I've just joined a SaaS company as Head of Design in which I'm leading a team of Product Designers. I learned after a couple weeks that there are also designers under the Marketing team who seem to be treated as pixel pushers for Sales and Marketing, creating sales docs and making small changes to the marketing site. Basically an endless stream of requests from Sales.

I'm thinking of pushing to create a Design structure at this company in which no designer reports to a non-designer and we can create shared design goals. Essentially, all designers, regardless of specialty, would belong to my single Design team with shared goals and be embedded in different teams, such as Marketing. This way I can have my designers' backs, we can easily learn from and collaborate with each other, and we can tackle the entire platform in a more holistic way.

Does anyone have any experience with the structure I'm proposing or see any holes, red flags, etc? I'm also curious of any particular examples of this structure. Politically, this is pretty tough since it can be seen as stealing resources so I need as much ammo as possible.

  • Are you also in charge of these designers that are currently with marketing? If not, who is leading them?
    – DarkCygnus
    Jan 17 at 20:57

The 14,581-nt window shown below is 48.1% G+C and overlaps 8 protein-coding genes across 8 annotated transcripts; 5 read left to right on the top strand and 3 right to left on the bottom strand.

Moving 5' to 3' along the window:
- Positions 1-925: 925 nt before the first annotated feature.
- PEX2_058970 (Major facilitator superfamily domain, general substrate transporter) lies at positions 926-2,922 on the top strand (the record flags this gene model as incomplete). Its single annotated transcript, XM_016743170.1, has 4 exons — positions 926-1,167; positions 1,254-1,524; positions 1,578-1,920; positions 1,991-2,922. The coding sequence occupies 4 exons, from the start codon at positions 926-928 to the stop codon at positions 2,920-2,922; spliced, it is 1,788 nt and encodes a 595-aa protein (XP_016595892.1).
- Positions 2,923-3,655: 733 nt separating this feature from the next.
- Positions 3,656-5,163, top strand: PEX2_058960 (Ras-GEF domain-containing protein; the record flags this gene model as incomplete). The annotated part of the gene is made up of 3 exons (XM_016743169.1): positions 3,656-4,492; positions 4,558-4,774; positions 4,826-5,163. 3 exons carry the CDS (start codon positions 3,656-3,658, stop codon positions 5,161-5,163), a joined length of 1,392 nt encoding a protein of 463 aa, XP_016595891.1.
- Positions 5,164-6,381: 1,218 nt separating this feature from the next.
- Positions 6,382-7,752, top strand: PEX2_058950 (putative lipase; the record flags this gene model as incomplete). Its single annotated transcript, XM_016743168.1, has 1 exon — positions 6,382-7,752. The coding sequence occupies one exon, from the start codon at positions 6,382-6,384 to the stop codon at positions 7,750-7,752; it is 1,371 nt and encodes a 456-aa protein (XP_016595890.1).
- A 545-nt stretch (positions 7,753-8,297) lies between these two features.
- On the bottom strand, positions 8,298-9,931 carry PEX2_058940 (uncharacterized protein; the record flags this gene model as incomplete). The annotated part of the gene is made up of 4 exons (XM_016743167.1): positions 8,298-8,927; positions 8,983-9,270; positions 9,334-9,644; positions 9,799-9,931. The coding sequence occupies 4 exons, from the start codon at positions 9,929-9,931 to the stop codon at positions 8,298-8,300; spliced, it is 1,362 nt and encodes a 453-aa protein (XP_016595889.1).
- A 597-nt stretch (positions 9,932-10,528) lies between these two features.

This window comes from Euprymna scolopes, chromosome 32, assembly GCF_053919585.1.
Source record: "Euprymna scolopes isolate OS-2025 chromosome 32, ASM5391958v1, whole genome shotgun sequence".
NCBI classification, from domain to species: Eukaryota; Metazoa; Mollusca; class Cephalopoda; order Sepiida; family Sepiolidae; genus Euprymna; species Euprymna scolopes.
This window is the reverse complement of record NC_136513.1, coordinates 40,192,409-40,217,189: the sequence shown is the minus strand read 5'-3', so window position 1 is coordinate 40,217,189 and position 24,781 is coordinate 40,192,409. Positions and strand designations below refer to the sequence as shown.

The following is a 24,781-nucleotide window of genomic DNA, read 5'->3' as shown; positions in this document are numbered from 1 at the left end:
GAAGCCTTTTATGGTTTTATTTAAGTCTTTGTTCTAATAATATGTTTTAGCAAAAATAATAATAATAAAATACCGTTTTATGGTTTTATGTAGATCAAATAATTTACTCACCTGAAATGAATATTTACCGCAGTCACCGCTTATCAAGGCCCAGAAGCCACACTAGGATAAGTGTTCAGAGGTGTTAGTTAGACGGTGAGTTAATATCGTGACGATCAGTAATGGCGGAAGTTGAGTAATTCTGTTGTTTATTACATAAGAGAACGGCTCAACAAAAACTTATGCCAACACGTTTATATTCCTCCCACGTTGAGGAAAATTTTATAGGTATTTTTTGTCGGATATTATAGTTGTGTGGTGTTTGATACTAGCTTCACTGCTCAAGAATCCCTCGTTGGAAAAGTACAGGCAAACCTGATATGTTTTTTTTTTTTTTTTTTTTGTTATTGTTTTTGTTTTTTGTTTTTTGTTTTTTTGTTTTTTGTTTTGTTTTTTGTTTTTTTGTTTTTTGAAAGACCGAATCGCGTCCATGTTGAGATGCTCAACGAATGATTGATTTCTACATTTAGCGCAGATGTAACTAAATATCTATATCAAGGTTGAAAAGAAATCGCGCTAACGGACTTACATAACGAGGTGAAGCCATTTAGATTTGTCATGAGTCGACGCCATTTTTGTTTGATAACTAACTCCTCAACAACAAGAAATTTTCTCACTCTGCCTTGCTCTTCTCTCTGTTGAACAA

• 2
    "designers under the Marketing team... basically an endless stream of requests from Sales" - if this drives revenue, it sounds a useful setup. Check before you make changes. A single Design team with shared goals sounds nice, but how does it benefit the rest of the company? Jan 17 at 22:29
  • You're going to run into conflicts. Marketing departments tend to be more in "right now" mode and oblivious to software release cycles.
    – Xavier J
    Jan 18 at 17:08
  • @DarkCygnus, they're currently being led by the Head of Marketing
    – CalmTom
    Jan 18 at 19:06

4 Answers 4


I think the question you haven't answered in your post is what problem are you looking to solve, and how will your change solve it? I've worked with both types of organizations before- single function teams and cross functional teams. The have different pros and cons, I wouldn't say that either is 100% better than the rest.

Cross functional pros:

  • Who is responsible for helping on a project is clear.
  • The contributor is close to the group working on a project and is more informed about the project. This makes it easier for them to work towards those goals.
  • Individual contributors are more responsive, it's easy to get requests through.

Cross functional cons:

  • Lack of support for developing skills.
  • Lack of organizational support for the goals of your specialty. (For example, tackling tech debt, or optimizing for company wide branding changes)
  • Your direct manager may not understand your specialty.